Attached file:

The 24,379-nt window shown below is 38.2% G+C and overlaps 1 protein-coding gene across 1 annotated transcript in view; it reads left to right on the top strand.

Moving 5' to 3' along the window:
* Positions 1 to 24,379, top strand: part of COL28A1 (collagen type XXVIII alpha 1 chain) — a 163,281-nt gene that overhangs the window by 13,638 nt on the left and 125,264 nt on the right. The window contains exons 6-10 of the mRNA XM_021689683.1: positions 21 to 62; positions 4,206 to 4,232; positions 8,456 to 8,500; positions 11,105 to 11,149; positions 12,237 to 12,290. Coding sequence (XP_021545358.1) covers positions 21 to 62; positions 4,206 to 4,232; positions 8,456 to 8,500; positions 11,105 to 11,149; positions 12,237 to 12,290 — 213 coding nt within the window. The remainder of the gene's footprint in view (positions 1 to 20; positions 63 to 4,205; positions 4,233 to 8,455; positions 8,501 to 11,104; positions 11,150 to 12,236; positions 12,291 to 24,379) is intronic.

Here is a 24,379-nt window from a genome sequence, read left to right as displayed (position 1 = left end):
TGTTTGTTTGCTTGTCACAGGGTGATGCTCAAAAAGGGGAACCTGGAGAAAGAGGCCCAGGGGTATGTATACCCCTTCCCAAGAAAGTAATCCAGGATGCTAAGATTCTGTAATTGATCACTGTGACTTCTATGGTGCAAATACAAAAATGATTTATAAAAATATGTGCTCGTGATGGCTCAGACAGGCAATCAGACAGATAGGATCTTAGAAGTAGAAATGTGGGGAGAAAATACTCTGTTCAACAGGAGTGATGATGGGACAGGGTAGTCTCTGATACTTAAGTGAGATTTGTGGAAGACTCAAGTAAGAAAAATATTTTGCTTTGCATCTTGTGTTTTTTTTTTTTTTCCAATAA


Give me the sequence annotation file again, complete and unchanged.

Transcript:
The 24,379-nt window shown below is 38.2% G+C and overlaps 1 protein-coding gene across 1 annotated transcript in view; it reads left to right on the top strand.

Moving 5' to 3' along the window:
* Positions 1 to 24,379, top strand: part of COL28A1 (collagen type XXVIII alpha 1 chain) — a 163,281-nt gene that overhangs the window by 13,638 nt on the left and 125,264 nt on the right. The window contains exons 6-10 of the mRNA XM_021689683.1: positions 21 to 62; positions 4,206 to 4,232; positions 8,456 to 8,500; positions 11,105 to 11,149; positions 12,237 to 12,290. Coding sequence (XP_021545358.1) covers positions 21 to 62; positions 4,206 to 4,232; positions 8,456 to 8,500; positions 11,105 to 11,149; positions 12,237 to 12,290 — 213 coding nt within the window. The remainder of the gene's footprint in view (positions 1 to 20; positions 63 to 4,205; positions 4,233 to 8,455; positions 8,501 to 11,104; positions 11,150 to 12,236; positions 12,291 to 24,379) is intronic.

Here is a 24,379-nt window from a genome sequence, read left to right as displayed (position 1 = left end):
TGTTTGTTTGCTTGTCACAGGGTGATGCTCAAAAAGGGGAACCTGGAGAAAGAGGCCCAGGGGTATGTATACCCCTTCCCAAGAAAGTAATCCAGGATGCTAAGATTCTGTAATTGATCACTGTGACTTCTATGGTGCAAATACAAAAATGATTTATAAAAATATGTGCTCGTGATGGCTCAGACAGGCAATCAGACAGATAGGATCTTAGAAGTAGAAATGTGGGGAGAAAATACTCTGTTCAACAGGAGTGATGATGGGACAGGGTAGTCTCTGATACTTAAGTGAGATTTGTGGAAGACTCAAGTAAGAAAAATATTTTGCTTTGCATCTTGTGTTTTTTTTTTTTTTCCAATAA